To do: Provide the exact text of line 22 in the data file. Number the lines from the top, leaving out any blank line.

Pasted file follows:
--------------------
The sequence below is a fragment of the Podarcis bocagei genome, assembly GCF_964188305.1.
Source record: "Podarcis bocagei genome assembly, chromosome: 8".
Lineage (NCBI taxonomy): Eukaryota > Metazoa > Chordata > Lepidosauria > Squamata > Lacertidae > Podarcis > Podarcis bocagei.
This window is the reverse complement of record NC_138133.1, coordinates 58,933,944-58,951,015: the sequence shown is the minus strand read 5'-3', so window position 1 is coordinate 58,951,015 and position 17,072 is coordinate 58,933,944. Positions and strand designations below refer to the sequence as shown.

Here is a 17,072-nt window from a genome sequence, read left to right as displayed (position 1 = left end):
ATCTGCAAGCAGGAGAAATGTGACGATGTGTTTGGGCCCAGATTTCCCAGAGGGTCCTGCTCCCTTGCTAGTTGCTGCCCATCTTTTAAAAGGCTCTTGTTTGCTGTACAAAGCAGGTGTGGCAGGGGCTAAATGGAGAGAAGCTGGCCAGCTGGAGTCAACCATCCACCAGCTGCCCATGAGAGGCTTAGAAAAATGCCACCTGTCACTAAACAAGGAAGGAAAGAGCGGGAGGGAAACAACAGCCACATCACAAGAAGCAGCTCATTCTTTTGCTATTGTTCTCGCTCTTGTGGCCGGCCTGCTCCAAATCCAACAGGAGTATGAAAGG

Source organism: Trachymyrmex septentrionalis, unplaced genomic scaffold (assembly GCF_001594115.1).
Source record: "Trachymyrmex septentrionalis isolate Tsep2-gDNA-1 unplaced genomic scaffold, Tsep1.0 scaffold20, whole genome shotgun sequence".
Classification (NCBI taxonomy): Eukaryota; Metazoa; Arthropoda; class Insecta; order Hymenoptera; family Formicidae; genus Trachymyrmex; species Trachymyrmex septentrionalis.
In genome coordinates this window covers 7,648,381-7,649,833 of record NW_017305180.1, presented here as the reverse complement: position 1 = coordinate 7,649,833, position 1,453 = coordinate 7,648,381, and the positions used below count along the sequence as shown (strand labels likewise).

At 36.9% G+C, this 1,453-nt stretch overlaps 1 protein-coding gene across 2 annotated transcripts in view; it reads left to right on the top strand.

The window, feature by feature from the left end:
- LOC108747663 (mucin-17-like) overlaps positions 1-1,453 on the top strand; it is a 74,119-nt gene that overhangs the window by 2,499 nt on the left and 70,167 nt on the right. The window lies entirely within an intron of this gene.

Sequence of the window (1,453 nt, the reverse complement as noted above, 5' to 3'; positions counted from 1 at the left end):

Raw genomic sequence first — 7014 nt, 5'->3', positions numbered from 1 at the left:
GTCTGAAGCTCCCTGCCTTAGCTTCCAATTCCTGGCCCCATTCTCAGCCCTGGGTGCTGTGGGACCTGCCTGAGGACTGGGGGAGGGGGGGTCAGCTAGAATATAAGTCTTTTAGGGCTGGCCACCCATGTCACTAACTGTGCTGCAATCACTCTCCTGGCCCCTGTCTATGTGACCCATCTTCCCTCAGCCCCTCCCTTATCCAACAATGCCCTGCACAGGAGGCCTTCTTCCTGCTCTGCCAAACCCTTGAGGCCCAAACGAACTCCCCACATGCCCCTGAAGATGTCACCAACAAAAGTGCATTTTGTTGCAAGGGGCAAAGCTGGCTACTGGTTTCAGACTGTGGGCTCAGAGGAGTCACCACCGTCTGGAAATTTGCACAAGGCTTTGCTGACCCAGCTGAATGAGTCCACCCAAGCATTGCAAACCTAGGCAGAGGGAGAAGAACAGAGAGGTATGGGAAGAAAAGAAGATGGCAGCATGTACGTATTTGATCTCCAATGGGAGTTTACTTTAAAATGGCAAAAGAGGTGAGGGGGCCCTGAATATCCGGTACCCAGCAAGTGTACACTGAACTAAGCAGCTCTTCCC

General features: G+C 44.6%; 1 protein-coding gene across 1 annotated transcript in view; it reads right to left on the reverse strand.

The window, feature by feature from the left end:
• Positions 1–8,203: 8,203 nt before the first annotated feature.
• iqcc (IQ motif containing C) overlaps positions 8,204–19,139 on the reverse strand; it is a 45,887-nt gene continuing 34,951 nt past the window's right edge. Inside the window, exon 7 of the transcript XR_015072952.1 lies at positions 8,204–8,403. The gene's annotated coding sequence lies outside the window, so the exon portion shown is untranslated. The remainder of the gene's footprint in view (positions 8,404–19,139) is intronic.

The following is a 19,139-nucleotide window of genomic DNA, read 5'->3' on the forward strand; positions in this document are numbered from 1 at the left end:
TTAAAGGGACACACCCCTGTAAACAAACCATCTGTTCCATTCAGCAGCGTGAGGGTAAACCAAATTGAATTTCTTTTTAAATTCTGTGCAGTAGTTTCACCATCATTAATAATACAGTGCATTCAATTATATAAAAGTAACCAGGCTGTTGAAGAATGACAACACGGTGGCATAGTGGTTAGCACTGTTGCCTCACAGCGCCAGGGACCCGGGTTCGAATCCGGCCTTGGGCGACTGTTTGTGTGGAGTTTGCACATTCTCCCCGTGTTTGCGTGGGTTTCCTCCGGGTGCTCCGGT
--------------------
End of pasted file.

TTAAAGGGACACACCCCTGTAAACAAACCATCTGTTCCATTCAGCAGCGTGAGGGTAAACCAAATTGAATTTCTTTTTAAATTCTGTGCAGTAGTTTCACCATCATTAATAATACAGTGCATTCAATTATATAAAAGTAACCAGGCTGTTGAAGAATGACAACACGGTGGCATAGTGGTTAGCACTGTTGCCTCACAGCGCCAGGGACCCGGGTTCGAATCCGGCCTTGGGCGACTGTTTGTGTGGAGTTTGCACATTCTCCCCGTGTTTGCGTGGGTTTCCTCCGGGTGCTCCGGT